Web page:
Township tables home occupation ordinance for marijuana caregivers



FLUSHING TWP. — A proposed ordinance that would set zoning guidelines for medical marijuana received fierce backlash from local caregivers at the township board’s most recent meeting.

Last Thursday, the Flushing Township Board of Trustees tabled an amendment to the township’s home occupation zoning ordinance, which would require caregivers to live on the property where they are growing marijuana and house their plants in a secured accessory structure. Trustees were set to vote on a second reading of the ordinance but reversed course after multiple residents spoke out against the proposed changes.

Under the ordinance amendment, caregivers would not be allowed to grow marijuana inside their homes and would have to grow/store their plants in a secure, locked structure on their property. It would also prevent caregivers from operating within 50 feet of a property line and require them to have at least five acres of property and equipment for reducing smoke and odor.

Caregivers argued that certain sections of the ordinance violate state law governing medical marijuana and their rights as caregivers.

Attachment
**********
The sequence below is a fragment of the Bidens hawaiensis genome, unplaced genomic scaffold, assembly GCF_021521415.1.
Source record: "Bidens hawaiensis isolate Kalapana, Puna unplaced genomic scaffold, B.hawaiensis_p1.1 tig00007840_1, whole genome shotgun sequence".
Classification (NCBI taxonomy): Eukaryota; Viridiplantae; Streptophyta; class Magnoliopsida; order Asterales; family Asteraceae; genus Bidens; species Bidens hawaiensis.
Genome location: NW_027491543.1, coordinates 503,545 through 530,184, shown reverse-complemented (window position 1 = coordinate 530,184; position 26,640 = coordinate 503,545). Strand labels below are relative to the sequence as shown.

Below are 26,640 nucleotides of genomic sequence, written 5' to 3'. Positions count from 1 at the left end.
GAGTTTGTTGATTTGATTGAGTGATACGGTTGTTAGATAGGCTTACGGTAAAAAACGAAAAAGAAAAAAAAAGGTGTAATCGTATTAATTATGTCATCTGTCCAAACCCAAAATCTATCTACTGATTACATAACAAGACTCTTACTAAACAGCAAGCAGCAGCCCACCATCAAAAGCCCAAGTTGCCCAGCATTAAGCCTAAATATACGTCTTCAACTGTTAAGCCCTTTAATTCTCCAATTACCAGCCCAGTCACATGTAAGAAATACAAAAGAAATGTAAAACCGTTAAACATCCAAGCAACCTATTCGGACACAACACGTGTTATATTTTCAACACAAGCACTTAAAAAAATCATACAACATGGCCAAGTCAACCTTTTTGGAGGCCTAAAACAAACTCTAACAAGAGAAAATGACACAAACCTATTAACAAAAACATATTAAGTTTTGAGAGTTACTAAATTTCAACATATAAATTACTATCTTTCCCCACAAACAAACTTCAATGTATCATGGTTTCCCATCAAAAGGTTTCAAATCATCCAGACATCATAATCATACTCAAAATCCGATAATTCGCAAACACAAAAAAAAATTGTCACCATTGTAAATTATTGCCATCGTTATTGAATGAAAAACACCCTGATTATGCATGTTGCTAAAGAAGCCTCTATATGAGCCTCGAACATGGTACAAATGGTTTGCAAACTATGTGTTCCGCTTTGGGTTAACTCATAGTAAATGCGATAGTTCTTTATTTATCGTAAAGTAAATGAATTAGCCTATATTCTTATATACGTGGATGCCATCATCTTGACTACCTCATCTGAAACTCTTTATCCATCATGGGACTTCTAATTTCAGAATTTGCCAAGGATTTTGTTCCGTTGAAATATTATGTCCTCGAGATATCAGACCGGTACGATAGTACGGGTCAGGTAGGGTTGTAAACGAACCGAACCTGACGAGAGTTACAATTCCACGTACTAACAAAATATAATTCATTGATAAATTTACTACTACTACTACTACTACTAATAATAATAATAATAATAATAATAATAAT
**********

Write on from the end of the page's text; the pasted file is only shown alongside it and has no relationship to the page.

“Under state law, we can grow (marijuana) in our homes, where it’s already concealed,” said Flushing resident Buddy Dalton. “This (ordinance) is also creating an arbitrary restriction by making people live on the property to grow marijuana. On top of that, we don’t need a special land use. We don’t need a permit. We’re licensed medical marijuana growers through the State of Michigan.”

Some residents said that the ordinance’s five-acre requirement to grow medical marijuana is too restrictive, while others objected to a provision that would allow township police to inspect their medical marijuana grow operations.

Flushing Township Supervisor Fred Thorsby said that the ordinance amendment—which was designed by ROWE Engineering and recommended by the Planning Commission—is necessary to firm up marijuana growing guidelines and help deter the theft of medical marijuana in the township. Last fall, thieves targeted three different medical marijuana grow operations in the township and stole over 70 plants from each location. One of the cases resulted in shots being fired between a caregiver and thieves, with no injuries reported.

Local caregivers said that the thefts were isolated incidents, and that the ordinance would do more to hurt their operations than protect them.

“Caregivers are not all cashing in on tens of thousands of dollars each harvest, disturbing their neighbors or involved in outdoor grows or shootouts,” said resident Chelsea Kimber. “This ordinance would be a waste of taxpayer money and result in unnecessary enforcement.”

Others urged the board to listen to caregivers’ complaints or risk being recalled by township voters.

After considerable discussion, the township board opted to send the ordinance back to the Planning Commission for further review at its March 8 meeting.

To participate in the meeting, visit flushingtownship.com and click on the agendas/meetings tab. The meeting will be held virtually at 7 p.m. on Zoom.